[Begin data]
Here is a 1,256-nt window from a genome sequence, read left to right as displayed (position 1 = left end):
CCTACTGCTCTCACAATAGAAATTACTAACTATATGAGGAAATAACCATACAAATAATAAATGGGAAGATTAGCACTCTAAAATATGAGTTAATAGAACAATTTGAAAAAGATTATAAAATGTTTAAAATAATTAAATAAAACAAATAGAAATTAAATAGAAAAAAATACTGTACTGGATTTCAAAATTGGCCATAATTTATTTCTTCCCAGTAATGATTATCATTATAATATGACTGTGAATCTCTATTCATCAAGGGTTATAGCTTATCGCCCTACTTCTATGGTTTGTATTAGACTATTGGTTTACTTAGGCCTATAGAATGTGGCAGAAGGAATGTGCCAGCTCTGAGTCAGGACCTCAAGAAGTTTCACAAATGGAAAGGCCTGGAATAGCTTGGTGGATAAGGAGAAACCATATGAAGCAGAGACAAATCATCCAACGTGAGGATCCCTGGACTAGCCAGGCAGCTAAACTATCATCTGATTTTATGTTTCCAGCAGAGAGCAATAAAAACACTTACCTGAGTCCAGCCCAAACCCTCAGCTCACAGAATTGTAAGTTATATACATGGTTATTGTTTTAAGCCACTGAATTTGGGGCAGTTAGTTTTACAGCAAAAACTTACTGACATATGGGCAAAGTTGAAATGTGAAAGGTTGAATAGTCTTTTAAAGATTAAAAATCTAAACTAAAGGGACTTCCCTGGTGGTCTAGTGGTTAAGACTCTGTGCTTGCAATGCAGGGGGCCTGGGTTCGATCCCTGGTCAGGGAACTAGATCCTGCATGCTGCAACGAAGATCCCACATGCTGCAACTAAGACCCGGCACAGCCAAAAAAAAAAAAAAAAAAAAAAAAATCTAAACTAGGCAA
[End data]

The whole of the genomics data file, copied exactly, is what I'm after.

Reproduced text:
Here is a 1,256-nt window from a genome sequence, read left to right as displayed (position 1 = left end):
CCTACTGCTCTCACAATAGAAATTACTAACTATATGAGGAAATAACCATACAAATAATAAATGGGAAGATTAGCACTCTAAAATATGAGTTAATAGAACAATTTGAAAAAGATTATAAAATGTTTAAAATAATTAAATAAAACAAATAGAAATTAAATAGAAAAAAATACTGTACTGGATTTCAAAATTGGCCATAATTTATTTCTTCCCAGTAATGATTATCATTATAATATGACTGTGAATCTCTATTCATCAAGGGTTATAGCTTATCGCCCTACTTCTATGGTTTGTATTAGACTATTGGTTTACTTAGGCCTATAGAATGTGGCAGAAGGAATGTGCCAGCTCTGAGTCAGGACCTCAAGAAGTTTCACAAATGGAAAGGCCTGGAATAGCTTGGTGGATAAGGAGAAACCATATGAAGCAGAGACAAATCATCCAACGTGAGGATCCCTGGACTAGCCAGGCAGCTAAACTATCATCTGATTTTATGTTTCCAGCAGAGAGCAATAAAAACACTTACCTGAGTCCAGCCCAAACCCTCAGCTCACAGAATTGTAAGTTATATACATGGTTATTGTTTTAAGCCACTGAATTTGGGGCAGTTAGTTTTACAGCAAAAACTTACTGACATATGGGCAAAGTTGAAATGTGAAAGGTTGAATAGTCTTTTAAAGATTAAAAATCTAAACTAAAGGGACTTCCCTGGTGGTCTAGTGGTTAAGACTCTGTGCTTGCAATGCAGGGGGCCTGGGTTCGATCCCTGGTCAGGGAACTAGATCCTGCATGCTGCAACGAAGATCCCACATGCTGCAACTAAGACCCGGCACAGCCAAAAAAAAAAAAAAAAAAAAAAAAATCTAAACTAGGCAA